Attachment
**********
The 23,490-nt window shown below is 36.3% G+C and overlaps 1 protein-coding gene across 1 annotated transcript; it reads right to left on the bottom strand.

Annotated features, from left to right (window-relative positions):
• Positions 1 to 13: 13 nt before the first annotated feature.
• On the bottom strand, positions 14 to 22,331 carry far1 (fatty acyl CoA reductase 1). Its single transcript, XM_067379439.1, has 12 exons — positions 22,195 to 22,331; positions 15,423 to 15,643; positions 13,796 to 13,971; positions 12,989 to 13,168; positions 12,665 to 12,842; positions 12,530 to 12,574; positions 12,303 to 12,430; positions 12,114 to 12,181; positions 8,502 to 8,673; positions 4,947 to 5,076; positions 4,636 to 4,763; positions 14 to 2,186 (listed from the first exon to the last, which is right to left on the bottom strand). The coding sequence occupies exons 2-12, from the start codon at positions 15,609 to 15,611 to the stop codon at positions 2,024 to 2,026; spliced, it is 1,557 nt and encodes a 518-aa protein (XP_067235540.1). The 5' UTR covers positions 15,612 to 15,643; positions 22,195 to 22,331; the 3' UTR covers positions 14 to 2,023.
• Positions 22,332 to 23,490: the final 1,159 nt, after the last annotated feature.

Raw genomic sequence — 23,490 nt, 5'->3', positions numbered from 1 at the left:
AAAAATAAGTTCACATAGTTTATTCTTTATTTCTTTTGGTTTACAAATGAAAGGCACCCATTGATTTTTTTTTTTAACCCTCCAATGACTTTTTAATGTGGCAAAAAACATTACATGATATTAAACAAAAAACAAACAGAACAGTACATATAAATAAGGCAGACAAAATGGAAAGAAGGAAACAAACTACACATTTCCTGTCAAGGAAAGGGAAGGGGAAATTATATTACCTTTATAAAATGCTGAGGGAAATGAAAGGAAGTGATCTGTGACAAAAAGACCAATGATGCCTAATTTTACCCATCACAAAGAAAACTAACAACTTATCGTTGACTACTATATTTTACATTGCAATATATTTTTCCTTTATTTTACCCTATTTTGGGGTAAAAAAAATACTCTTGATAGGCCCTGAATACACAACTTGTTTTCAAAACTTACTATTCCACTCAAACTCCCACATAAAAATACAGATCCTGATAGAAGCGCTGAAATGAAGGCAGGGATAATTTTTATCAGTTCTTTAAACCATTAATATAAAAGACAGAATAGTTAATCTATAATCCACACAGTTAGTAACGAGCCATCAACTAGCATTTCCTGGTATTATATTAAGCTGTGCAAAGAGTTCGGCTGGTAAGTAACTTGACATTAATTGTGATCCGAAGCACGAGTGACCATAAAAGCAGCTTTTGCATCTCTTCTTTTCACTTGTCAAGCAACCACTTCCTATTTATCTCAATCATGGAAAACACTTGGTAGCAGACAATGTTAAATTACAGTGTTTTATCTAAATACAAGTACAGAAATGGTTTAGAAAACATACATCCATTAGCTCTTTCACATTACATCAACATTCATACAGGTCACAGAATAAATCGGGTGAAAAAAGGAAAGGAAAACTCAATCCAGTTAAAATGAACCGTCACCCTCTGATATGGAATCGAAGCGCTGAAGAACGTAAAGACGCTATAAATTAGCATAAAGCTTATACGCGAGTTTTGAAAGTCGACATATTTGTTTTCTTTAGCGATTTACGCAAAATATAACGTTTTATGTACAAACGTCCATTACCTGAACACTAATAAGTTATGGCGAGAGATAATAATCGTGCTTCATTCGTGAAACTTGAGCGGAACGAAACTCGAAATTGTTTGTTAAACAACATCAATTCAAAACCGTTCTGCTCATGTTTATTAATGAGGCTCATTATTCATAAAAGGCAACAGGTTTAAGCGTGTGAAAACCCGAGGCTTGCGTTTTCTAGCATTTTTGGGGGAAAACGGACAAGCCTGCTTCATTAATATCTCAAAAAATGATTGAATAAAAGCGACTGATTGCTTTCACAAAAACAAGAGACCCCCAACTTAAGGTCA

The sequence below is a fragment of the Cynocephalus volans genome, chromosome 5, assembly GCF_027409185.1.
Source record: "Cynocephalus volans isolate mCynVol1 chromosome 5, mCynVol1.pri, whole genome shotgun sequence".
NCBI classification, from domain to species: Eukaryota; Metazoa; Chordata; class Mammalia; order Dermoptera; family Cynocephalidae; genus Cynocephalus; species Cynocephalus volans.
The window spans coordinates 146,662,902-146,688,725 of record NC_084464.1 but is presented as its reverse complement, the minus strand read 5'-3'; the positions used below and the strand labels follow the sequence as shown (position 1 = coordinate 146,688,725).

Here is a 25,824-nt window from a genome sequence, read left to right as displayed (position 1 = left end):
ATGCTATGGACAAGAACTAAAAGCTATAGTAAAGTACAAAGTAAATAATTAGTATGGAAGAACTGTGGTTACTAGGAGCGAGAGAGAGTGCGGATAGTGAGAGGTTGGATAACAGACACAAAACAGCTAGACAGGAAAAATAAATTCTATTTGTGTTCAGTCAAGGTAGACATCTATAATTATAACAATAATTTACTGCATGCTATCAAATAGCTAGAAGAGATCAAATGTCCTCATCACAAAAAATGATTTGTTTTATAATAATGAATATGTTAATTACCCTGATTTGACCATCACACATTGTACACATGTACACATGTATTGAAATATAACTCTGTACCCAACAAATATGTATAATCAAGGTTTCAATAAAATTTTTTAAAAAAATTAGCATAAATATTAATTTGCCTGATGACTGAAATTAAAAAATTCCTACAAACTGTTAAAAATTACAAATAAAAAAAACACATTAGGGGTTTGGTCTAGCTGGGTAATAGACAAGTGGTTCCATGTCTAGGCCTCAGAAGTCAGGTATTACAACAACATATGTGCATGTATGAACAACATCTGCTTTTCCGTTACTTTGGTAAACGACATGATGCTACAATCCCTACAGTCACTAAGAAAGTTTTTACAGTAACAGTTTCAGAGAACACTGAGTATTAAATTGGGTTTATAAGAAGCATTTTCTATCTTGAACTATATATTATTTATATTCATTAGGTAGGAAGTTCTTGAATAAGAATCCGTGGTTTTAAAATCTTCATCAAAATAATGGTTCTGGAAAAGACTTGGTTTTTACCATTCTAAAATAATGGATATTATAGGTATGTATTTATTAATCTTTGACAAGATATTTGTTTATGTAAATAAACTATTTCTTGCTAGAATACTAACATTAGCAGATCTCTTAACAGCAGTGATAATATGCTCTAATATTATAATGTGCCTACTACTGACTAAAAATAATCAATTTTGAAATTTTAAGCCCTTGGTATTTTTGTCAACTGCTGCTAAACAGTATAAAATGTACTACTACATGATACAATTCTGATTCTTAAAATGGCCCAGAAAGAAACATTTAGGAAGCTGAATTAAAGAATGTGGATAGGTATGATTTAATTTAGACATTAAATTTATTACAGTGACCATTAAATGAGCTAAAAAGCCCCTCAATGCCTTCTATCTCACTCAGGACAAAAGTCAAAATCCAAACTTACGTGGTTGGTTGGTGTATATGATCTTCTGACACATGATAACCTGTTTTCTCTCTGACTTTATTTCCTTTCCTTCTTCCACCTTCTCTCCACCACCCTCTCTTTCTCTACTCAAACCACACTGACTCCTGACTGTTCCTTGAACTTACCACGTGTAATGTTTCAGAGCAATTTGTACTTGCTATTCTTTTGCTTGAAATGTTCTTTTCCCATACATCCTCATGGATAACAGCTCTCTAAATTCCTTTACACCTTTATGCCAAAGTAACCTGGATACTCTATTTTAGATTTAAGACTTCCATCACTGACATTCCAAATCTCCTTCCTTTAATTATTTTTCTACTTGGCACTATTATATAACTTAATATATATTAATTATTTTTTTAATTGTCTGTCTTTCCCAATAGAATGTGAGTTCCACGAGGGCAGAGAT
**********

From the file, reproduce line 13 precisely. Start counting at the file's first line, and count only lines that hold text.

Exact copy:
ATGCTATGGACAAGAACTAAAAGCTATAGTAAAGTACAAAGTAAATAATTAGTATGGAAGAACTGTGGTTACTAGGAGCGAGAGAGAGTGCGGATAGTGAGAGGTTGGATAACAGACACAAAACAGCTAGACAGGAAAAATAAATTCTATTTGTGTTCAGTCAAGGTAGACATCTATAATTATAACAATAATTTACTGCATGCTATCAAATAGCTAGAAGAGATCAAATGTCCTCATCACAAAAAATGATTTGTTTTATAATAATGAATATGTTAATTACCCTGATTTGACCATCACACATTGTACACATGTACACATGTATTGAAATATAACTCTGTACCCAACAAATATGTATAATCAAGGTTTCAATAAAATTTTTTAAAAAAATTAGCATAAATATTAATTTGCCTGATGACTGAAATTAAAAAATTCCTACAAACTGTTAAAAATTACAAATAAAAAAAACACATTAGGGGTTTGGTCTAGCTGGGTAATAGACAAGTGGTTCCATGTCTAGGCCTCAGAAGTCAGGTATTACAACAACATATGTGCATGTATGAACAACATCTGCTTTTCCGTTACTTTGGTAAACGACATGATGCTACAATCCCTACAGTCACTAAGAAAGTTTTTACAGTAACAGTTTCAGAGAACACTGAGTATTAAATTGGGTTTATAAGAAGCATTTTCTATCTTGAACTATATATTATTTATATTCATTAGGTAGGAAGTTCTTGAATAAGAATCCGTGGTTTTAAAATCTTCATCAAAATAATGGTTCTGGAAAAGACTTGGTTTTTACCATTCTAAAATAATGGATATTATAGGTATGTATTTATTAATCTTTGACAAGATATTTGTTTATGTAAATAAACTATTTCTTGCTAGAATACTAACATTAGCAGATCTCTTAACAGCAGTGATAATATGCTCTAATATTATAATGTGCCTACTACTGACTAAAAATAATCAATTTTGAAATTTTAAGCCCTTGGTATTTTTGTCAACTGCTGCTAAACAGTATAAAATGTACTACTACATGATACAATTCTGATTCTTAAAATGGCCCAGAAAGAAACATTTAGGAAGCTGAATTAAAGAATGTGGATAGGTATGATTTAATTTAGACATTAAATTTATTACAGTGACCATTAAATGAGCTAAAAAGCCCCTCAATGCCTTCTATCTCACTCAGGACAAAAGTCAAAATCCAAACTTACGTGGTTGGTTGGTGTATATGATCTTCTGACACATGATAACCTGTTTTCTCTCTGACTTTATTTCCTTTCCTTCTTCCACCTTCTCTCCACCACCCTCTCTTTCTCTACTCAAACCACACTGACTCCTGACTGTTCCTTGAACTTACCACGTGTAATGTTTCAGAGCAATTTGTACTTGCTATTCTTTTGCTTGAAATGTTCTTTTCCCATACATCCTCATGGATAACAGCTCTCTAAATTCCTTTACACCTTTATGCCAAAGTAACCTGGATACTCTATTTTAGATTTAAGACTTCCATCACTGACATTCCAAATCTCCTTCCTTTAATTATTTTTCTACTTGGCACTATTATATAACTTAATATATATTAATTATTTTTTTAATTGTCTGTCTTTCCCAATAGAATGTGAGTTCCACGAGGGCAGAGAT